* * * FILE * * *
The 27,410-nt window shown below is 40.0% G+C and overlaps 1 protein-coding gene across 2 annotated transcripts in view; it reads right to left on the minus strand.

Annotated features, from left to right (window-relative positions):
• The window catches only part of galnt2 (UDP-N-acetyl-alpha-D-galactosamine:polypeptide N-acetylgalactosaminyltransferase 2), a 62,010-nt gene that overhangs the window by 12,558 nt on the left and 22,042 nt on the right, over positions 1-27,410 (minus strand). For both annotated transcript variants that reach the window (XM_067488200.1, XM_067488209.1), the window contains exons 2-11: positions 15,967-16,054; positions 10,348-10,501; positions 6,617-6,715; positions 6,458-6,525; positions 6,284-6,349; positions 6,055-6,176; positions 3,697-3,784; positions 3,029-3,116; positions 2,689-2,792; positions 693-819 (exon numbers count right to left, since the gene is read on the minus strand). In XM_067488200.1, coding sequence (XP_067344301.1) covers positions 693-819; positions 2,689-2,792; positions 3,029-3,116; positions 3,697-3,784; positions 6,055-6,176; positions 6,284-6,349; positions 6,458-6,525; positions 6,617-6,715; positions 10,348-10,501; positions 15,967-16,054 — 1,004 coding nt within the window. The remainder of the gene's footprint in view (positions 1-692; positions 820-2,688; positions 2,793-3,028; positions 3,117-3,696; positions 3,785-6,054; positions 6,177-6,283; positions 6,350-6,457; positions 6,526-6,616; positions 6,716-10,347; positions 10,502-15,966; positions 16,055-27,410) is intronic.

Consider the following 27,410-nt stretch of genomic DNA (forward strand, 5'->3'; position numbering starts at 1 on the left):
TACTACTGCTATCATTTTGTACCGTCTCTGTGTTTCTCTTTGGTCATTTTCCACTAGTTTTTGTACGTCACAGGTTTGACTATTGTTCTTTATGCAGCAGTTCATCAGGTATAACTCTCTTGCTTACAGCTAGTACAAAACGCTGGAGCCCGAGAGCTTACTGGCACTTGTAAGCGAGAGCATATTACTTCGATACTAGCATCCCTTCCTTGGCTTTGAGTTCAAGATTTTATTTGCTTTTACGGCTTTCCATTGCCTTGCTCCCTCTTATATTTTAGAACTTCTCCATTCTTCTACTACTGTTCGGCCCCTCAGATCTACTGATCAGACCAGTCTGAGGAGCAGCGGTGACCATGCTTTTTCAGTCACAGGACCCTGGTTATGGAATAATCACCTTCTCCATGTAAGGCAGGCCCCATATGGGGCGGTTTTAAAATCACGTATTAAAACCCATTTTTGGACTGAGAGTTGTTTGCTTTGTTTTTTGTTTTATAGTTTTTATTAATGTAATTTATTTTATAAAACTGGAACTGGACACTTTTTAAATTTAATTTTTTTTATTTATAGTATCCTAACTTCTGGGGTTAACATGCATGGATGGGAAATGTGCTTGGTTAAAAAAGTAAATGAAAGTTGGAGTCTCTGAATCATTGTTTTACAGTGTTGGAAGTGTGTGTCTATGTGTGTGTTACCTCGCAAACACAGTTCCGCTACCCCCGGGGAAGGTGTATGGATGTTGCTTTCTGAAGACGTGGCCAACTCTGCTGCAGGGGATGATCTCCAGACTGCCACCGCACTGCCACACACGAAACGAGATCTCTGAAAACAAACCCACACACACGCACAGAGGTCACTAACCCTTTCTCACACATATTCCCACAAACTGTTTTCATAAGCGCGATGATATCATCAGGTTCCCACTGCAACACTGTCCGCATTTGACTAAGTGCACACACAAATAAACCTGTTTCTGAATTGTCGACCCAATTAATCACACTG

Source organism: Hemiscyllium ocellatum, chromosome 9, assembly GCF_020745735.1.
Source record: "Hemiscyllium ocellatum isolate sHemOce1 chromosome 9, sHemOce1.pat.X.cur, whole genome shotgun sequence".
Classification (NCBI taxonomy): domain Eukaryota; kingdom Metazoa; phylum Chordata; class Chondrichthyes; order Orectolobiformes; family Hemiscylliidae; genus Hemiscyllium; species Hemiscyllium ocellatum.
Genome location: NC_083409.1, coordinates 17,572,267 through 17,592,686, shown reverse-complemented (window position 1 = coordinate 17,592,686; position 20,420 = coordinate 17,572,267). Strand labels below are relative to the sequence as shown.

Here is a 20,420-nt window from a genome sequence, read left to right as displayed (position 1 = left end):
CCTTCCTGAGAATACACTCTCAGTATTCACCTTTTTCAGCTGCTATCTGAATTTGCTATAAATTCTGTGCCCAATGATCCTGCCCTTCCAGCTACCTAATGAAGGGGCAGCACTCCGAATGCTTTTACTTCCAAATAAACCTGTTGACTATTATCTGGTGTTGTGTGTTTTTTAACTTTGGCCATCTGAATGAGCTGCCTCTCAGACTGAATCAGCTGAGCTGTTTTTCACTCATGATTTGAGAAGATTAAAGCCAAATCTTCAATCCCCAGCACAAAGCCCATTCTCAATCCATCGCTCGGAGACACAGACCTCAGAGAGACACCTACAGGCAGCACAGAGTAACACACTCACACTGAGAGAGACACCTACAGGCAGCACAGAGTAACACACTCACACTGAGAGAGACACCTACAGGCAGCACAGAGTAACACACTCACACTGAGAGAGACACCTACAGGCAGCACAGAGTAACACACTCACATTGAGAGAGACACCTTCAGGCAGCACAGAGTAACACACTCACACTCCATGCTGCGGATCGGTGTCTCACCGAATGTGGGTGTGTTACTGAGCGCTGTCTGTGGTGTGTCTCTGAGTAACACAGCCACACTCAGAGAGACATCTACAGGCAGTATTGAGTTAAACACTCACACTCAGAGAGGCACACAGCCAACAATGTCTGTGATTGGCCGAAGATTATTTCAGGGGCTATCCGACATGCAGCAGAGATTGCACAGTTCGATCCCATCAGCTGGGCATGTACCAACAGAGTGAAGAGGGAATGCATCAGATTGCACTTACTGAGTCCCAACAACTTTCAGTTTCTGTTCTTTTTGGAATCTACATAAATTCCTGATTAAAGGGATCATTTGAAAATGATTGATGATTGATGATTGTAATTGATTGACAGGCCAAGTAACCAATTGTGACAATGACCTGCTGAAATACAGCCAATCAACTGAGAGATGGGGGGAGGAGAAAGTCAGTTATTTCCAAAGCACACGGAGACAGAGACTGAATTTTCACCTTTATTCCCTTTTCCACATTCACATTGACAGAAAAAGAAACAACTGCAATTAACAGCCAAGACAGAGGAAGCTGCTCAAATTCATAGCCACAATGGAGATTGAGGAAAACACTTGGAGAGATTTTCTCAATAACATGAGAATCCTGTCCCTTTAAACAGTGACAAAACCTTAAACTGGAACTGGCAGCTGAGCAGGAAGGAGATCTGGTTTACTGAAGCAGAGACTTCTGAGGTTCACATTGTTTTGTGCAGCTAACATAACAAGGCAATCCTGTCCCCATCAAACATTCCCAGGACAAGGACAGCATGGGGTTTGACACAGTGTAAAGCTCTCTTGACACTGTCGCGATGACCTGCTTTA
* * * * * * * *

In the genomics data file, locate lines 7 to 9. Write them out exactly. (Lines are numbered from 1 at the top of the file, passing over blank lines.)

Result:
Source record: "Hemiscyllium ocellatum isolate sHemOce1 chromosome 9, sHemOce1.pat.X.cur, whole genome shotgun sequence".
Classification (NCBI taxonomy): domain Eukaryota; kingdom Metazoa; phylum Chordata; class Chondrichthyes; order Orectolobiformes; family Hemiscylliidae; genus Hemiscyllium; species Hemiscyllium ocellatum.
Genome location: NC_083409.1, coordinates 17,572,267 through 17,592,686, shown reverse-complemented (window position 1 = coordinate 17,592,686; position 20,420 = coordinate 17,572,267). Strand labels below are relative to the sequence as shown.